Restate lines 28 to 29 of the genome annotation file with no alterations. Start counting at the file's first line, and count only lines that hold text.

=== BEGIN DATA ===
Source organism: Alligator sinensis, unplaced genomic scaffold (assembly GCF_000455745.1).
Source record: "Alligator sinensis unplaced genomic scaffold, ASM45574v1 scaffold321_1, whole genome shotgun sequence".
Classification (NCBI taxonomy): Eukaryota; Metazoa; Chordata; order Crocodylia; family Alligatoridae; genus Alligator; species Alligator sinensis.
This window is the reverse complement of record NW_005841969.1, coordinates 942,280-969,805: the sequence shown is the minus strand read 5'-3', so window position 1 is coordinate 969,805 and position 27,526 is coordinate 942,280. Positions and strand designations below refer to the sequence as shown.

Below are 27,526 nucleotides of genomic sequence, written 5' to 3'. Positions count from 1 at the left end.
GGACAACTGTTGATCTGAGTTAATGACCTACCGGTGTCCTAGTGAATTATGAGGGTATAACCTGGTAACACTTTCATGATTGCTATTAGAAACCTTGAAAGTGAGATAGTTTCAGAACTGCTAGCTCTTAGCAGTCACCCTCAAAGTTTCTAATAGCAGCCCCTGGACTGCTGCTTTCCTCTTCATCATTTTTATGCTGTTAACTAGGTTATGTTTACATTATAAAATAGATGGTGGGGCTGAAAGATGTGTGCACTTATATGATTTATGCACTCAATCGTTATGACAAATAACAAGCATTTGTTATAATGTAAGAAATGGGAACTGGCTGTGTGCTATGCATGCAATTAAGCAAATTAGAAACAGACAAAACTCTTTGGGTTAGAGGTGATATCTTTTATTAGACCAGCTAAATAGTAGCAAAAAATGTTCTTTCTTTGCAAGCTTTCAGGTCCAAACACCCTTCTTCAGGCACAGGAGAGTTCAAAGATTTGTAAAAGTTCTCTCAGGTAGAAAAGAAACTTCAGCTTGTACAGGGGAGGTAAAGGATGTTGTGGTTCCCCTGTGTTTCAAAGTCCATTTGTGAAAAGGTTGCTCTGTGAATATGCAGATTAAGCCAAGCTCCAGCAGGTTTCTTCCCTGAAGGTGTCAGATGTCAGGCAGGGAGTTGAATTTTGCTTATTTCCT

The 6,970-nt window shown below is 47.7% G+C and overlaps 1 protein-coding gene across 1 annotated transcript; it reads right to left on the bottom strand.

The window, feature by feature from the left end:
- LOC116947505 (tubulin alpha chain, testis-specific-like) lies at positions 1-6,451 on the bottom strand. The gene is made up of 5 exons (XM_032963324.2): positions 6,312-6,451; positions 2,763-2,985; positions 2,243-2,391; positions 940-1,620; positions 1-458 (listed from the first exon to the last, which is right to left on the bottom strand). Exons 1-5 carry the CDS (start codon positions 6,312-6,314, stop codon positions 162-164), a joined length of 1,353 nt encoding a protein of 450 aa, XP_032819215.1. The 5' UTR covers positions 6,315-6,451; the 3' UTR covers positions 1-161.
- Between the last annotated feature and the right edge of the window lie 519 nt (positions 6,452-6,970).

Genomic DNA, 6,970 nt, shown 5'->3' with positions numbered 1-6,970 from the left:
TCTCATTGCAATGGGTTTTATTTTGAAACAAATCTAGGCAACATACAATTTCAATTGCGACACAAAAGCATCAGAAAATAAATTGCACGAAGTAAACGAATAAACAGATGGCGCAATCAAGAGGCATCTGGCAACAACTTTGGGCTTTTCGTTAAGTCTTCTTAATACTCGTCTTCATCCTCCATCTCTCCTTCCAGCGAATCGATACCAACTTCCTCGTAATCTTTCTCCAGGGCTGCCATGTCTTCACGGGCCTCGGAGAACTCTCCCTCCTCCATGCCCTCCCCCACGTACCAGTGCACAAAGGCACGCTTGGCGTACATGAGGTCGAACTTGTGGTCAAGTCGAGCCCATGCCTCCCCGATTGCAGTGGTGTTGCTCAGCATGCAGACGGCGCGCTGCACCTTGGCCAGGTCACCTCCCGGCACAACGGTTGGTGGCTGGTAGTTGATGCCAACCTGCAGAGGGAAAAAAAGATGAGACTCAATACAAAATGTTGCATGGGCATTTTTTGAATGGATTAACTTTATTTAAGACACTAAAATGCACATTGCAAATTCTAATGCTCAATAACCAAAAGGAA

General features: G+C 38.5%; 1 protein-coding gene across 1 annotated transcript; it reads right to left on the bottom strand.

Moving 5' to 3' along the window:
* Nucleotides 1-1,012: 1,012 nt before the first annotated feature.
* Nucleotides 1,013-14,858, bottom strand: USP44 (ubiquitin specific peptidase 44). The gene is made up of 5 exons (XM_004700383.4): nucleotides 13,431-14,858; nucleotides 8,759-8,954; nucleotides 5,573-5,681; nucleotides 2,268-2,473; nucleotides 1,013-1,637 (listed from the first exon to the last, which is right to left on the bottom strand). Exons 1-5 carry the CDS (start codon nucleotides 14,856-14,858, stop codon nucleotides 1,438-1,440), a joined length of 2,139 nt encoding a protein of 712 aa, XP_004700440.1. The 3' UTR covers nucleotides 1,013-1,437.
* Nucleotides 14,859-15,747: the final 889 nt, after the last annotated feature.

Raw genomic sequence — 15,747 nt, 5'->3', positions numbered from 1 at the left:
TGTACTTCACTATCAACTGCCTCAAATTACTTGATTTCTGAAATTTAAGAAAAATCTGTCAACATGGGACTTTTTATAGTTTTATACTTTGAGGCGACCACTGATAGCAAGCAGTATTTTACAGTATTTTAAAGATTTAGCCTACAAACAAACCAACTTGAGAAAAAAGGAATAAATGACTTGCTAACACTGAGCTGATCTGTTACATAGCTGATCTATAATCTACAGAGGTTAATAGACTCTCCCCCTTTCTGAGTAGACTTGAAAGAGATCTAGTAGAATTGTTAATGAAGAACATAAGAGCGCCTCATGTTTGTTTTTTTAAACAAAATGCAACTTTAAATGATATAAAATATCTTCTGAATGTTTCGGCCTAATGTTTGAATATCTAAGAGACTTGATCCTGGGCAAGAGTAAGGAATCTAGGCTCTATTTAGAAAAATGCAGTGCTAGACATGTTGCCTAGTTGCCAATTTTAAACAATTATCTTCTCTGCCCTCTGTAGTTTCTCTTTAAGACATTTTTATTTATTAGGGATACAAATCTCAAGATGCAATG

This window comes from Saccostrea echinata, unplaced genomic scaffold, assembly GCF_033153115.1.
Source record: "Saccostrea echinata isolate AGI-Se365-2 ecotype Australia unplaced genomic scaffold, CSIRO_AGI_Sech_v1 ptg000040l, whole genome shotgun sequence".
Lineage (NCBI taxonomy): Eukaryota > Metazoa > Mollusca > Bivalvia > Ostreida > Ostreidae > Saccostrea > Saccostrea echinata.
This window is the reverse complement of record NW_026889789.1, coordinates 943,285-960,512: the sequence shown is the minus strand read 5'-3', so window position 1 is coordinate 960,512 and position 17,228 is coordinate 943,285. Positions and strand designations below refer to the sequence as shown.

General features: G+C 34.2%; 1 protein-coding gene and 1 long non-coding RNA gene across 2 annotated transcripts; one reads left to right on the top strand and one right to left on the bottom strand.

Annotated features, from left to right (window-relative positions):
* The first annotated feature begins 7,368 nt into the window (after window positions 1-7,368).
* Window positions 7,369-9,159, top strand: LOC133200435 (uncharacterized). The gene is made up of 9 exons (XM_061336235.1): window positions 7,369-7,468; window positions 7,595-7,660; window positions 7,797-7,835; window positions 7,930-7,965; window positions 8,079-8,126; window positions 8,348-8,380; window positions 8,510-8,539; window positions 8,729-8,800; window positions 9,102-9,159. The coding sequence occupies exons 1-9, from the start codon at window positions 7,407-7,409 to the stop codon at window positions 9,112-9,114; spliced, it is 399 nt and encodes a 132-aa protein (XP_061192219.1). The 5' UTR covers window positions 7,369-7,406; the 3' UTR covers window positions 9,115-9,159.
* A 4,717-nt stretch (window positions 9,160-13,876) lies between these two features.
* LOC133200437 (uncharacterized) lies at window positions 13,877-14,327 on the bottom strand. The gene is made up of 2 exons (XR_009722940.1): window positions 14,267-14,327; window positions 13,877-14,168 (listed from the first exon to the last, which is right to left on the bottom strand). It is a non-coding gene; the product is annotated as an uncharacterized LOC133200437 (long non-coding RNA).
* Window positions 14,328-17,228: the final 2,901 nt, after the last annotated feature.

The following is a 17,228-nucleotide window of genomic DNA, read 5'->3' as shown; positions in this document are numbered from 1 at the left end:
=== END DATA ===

* A 4,717-nt stretch (window positions 9,160-13,876) lies between these two features.
* LOC133200437 (uncharacterized) lies at window positions 13,877-14,327 on the bottom strand. The gene is made up of 2 exons (XR_009722940.1): window positions 14,267-14,327; window positions 13,877-14,168 (listed from the first exon to the last, which is right to left on the bottom strand). It is a non-coding gene; the product is annotated as an uncharacterized LOC133200437 (long non-coding RNA).